28 August 2012
Victorian Government consigns unfair fire services levy to the history books
The Insurance Council of Australia today welcomed the announcement of sweeping reforms to the funding of Victoria’s fire services and the abolition of the state’s fire services levy.
The announcement by the Victorian Government heralds the replacement of the current levy on insurance premiums with a property-based charge to fund Victoria’s fire services from July 1, 2013. Legislation is expected in State Parliament this week.
Insurance Council CEO Rob Whelan said the general insurance industry applauded the Victorian Government’s announcement.
He said the new funding model would remove an inefficient and inequitable levy on insurance premiums, replacing it with a fairer system for all Victorians.
“The Victorian Government is to be congratulated on its implementation of a key recommendation of the 2009 Bushfire Royal Commission,” Mr Whelan said.
“It is time for the funding of Victoria’s fire services to be shared across the community in a fair and transparent manner through a property-based charge, rather than it being paid only by those who choose to insure their properties.
“This announcement removes a key disincentive for property owners to adequately insure their homes and businesses. It is also in line with the recommendations of the Henry Tax Review to abolish all state taxes on insurance premiums.”
At present the fire services levy typically adds about 20 per cent to the base premium of the average Victorian metropolitan home and contents policy, and 35 per cent to regional household policies.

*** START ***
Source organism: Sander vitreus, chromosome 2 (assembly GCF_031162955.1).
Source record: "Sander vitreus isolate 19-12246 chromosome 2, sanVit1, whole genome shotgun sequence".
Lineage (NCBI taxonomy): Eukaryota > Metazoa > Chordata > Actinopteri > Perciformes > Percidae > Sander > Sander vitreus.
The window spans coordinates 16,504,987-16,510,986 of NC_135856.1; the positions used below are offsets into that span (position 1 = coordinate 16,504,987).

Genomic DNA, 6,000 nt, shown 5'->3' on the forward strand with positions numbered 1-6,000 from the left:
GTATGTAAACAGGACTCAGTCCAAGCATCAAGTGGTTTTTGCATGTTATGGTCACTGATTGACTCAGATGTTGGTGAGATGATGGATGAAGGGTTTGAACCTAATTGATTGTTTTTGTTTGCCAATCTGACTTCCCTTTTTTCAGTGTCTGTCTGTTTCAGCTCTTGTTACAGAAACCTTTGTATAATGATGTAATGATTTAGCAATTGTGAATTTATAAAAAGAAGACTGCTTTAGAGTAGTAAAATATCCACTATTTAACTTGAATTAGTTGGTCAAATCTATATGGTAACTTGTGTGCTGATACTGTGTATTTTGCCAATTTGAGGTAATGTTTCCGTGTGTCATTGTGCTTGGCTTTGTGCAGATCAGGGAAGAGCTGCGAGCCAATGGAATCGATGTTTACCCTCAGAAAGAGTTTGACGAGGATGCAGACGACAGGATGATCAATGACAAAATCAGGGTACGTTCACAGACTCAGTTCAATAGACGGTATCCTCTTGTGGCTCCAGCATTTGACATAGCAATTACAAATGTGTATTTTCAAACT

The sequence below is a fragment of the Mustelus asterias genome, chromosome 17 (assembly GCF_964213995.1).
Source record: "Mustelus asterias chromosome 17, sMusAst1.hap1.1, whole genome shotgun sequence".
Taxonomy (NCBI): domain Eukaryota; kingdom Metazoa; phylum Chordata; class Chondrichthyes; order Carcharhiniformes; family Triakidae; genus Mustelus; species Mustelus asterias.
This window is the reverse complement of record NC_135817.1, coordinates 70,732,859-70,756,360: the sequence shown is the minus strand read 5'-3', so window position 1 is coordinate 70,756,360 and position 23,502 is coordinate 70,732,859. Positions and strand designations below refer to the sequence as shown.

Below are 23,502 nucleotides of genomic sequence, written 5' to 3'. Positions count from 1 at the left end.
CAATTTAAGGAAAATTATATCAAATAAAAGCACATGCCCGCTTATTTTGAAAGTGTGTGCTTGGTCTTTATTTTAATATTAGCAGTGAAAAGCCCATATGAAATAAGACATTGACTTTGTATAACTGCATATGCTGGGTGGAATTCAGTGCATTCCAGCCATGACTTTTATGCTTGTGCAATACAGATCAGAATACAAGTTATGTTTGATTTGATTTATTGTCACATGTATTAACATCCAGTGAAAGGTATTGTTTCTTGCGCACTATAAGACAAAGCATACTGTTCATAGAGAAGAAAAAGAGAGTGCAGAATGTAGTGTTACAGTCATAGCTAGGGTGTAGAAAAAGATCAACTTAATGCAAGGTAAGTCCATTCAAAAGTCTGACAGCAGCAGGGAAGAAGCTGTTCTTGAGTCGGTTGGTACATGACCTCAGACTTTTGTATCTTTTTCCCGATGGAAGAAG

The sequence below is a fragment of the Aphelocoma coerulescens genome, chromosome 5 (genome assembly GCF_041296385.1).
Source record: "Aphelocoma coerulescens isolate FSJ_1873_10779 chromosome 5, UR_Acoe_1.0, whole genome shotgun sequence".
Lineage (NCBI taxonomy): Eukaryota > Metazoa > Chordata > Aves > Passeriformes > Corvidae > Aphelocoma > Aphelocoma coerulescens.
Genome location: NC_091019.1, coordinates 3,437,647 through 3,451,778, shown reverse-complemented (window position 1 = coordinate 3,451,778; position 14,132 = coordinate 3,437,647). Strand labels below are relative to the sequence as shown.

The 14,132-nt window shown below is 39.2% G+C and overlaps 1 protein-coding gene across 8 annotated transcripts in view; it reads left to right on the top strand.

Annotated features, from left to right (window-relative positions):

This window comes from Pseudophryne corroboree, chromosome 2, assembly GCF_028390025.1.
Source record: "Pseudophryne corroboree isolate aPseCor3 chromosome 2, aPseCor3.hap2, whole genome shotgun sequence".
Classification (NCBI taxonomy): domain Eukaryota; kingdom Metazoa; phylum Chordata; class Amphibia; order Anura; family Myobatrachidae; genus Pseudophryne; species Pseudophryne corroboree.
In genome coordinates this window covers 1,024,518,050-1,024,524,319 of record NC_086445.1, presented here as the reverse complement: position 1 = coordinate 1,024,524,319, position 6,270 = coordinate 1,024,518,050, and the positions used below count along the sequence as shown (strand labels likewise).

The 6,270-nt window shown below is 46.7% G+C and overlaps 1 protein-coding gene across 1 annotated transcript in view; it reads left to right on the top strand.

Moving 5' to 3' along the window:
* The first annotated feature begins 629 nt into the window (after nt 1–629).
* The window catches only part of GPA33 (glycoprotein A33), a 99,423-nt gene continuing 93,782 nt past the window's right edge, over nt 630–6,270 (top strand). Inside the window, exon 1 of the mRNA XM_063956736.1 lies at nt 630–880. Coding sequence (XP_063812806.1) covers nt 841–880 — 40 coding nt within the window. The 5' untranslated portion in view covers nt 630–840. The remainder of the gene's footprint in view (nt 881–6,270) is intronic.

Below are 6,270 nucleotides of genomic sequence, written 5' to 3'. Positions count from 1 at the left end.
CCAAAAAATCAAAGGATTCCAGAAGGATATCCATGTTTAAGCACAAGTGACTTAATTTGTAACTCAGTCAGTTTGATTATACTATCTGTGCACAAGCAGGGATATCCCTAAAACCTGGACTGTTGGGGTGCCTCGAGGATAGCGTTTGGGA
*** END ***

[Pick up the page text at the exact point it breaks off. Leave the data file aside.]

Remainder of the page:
Mr Whelan welcomed the appointment of Professor Allan Fels as the independent Fire Service Levy Monitor to oversee the transition to the property-based levy.
“The insurance industry supports the disclosure and transparency of information and looks forward to working with Prof. Fels and Victorian agencies during the FSL transition period, while also noting that insurance companies are still required to collect the current levy until the new system is in place on July 1 next year,” Mr Whelan said.
“Like the fire services levies in Queensland, South Australia, Western Australia and the ACT,the Victorian levy has finally been consigned to the history books and we can now move forward with a tax regime fit for the 21st century.
“This leaves just one mainland state relying on a levy on insurance policies to pay for its emergency services, and the ICA is pleased the New South Wales Government is examining ways its levy can be replaced with a fairer funding model.”